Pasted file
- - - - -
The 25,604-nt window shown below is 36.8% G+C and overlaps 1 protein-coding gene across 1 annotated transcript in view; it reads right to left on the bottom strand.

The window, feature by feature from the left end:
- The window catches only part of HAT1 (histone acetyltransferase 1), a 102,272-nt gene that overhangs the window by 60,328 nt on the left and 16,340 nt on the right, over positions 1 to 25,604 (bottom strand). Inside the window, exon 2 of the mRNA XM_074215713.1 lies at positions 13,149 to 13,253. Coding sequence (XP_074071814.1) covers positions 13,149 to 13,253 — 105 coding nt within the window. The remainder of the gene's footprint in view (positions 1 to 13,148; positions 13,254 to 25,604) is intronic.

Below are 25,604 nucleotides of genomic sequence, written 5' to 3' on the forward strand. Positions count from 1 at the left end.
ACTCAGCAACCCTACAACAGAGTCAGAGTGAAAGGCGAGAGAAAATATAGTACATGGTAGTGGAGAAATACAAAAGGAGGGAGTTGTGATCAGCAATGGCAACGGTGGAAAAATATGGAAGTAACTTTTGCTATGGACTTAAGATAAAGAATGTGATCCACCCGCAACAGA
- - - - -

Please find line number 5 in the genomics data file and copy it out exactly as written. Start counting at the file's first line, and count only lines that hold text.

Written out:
ACTCAGCAACCCTACAACAGAGTCAGAGTGAAAGGCGAGAGAAAATATAGTACATGGTAGTGGAGAAATACAAAAGGAGGGAGTTGTGATCAGCAATGGCAACGGTGGAAAAATATGGAAGTAACTTTTGCTATGGACTTAAGATAAAGAATGTGATCCACCCGCAACAGA